April 2002 Film Music CD Reviews

Film Music Editor: Ian Lace
Music Webmaster Len Mullenger

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A musical celebration (a benefit for HIV and AIDS)  
26th May 2000
  TDK DVD Video DV-ELTAY   [90 mins] Surroundsound

Dame Elizabeth Taylor

This celebration, in a packed Royal Albert Hall (London) of the life and work of Dame Elizabeth Taylor, shortly after her investiture at Buckingham Palace, was a very mixed event in terms of quality.

On the positive side there was Lesley Garrett lustily rejoicing Carly Simon's (what a talent that woman is!) 'Let the River Run' (that won a best song Academy Award song for Working Girl), and the debonair Tony Bennett crooning Irving Berlin's 'Stepping Out', and 'You're All the World to Me'. It was nice to see the gorgeous, beautifully-gowned Susan George, now concentrating more on production than acting, relieving the sycophantic David Frost and the smarmy Stephen Fry of some of their presentation responsibilities. ' Utte Lemper was suitably decadent in her sultry interpretation of Kurt Weill's 'Mack the Knife'. The lovely Reba McEntire's 'Secret Love' was a long way from Doris Day's idea of the song but effective in its droll country-style.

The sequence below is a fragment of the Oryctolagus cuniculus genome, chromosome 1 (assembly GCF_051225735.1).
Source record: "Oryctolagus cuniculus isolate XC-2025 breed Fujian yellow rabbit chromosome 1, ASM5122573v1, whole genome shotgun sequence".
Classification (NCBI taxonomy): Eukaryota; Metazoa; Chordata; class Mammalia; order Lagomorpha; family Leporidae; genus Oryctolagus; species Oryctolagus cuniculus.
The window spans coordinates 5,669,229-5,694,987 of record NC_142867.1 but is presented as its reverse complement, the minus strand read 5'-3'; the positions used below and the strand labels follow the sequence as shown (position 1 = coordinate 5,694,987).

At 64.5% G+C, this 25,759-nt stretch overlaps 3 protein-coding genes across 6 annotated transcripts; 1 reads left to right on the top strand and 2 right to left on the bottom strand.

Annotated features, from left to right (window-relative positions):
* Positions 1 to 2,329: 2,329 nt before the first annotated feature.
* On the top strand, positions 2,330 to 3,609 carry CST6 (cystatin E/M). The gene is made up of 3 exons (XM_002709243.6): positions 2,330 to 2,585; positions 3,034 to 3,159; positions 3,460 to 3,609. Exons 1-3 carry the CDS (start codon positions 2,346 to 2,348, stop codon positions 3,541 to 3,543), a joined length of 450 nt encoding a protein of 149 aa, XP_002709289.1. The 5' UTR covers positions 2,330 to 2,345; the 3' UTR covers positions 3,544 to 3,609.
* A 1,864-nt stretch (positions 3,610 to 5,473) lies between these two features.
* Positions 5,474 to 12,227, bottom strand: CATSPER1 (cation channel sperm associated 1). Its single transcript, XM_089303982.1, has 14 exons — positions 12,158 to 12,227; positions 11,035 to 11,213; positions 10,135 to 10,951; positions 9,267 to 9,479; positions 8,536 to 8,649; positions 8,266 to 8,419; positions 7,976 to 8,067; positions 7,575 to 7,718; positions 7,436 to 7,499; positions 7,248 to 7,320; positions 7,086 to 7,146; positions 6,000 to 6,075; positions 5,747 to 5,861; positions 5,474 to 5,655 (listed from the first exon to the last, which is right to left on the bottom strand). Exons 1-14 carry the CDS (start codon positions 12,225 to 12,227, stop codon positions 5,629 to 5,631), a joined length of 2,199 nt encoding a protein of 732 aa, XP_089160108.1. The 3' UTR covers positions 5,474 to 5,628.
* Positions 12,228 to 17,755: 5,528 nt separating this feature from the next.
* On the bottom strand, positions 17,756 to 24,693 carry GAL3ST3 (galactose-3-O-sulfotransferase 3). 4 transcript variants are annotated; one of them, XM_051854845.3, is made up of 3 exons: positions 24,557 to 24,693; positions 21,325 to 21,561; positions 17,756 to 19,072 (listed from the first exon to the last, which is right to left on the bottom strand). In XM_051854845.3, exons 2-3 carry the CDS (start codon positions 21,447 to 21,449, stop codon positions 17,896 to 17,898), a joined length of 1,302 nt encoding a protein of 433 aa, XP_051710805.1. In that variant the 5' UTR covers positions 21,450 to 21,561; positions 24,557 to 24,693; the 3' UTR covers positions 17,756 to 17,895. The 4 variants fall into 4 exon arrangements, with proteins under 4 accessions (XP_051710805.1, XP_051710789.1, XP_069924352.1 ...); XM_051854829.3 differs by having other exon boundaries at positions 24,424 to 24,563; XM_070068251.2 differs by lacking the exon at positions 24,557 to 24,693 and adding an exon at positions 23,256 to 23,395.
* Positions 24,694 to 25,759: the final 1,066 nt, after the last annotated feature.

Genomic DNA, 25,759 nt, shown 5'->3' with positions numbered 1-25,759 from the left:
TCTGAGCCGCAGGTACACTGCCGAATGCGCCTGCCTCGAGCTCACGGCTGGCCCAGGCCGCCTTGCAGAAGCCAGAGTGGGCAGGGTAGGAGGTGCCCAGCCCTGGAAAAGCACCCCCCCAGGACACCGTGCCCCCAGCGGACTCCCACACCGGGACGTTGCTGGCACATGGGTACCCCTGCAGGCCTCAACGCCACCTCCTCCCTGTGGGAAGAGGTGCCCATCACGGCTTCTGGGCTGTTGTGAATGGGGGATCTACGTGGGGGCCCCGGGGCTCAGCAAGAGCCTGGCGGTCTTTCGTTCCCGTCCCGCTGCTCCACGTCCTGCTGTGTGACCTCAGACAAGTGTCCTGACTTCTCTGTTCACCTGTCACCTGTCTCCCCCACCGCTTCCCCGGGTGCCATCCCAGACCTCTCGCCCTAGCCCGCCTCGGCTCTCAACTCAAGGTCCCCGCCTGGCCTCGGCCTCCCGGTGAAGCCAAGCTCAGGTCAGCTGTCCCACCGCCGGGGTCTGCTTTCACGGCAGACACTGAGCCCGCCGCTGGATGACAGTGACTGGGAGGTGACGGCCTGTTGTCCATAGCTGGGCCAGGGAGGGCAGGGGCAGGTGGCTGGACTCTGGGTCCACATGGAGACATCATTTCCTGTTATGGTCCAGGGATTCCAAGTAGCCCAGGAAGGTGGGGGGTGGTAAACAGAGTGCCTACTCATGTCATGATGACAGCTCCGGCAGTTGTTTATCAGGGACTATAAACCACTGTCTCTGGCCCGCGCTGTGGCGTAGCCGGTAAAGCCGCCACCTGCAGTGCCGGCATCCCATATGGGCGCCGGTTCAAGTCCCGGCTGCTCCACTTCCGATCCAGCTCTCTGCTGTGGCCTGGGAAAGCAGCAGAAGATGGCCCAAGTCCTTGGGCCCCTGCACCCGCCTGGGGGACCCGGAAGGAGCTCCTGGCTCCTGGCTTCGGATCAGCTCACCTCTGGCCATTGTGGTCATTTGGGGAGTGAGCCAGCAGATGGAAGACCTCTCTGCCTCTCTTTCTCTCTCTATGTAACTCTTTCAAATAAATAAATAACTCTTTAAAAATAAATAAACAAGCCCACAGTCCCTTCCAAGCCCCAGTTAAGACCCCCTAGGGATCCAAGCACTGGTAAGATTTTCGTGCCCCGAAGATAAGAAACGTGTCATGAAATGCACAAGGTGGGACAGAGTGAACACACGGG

Andrea Bocelli, a favourite of Elizabeth Taylor, added class with his rendition of 'Canto del a terra'. In contrast came the narcissistic cavortings of Marti Pellow singing 'Love is all around us' from Four Weddings and a Funeral, and Jay Kay's ruinous way with Cole Porter's 'From this moment on.' John Barry conducted a lacklustre James Bond film music suite and Martin McCutcheon added her own unique style to 'Don't rain on my parade'

Elizabeth Taylor herself added a poignant and heartfelt plea on behalf of the AIDS and HIV charities what a Dame! But what a shame the producers displayed such insensitivity in showing such an unrepresentational selection of her films (in the form of trailers - what a lazy cop out!) We saw trailers for Giant, Who's Afraid of Virginia Woolf , Butterfield 8 and The Last Time I Saw Paris but not - Cleopatra, National Velvet (or Lassie Come Home) or The Taming of the Shrew (cited quite rightly by Susan George as probably Dame Elizabeth's best screen role).

A mixed bag in terms of quality.

Ian Lace


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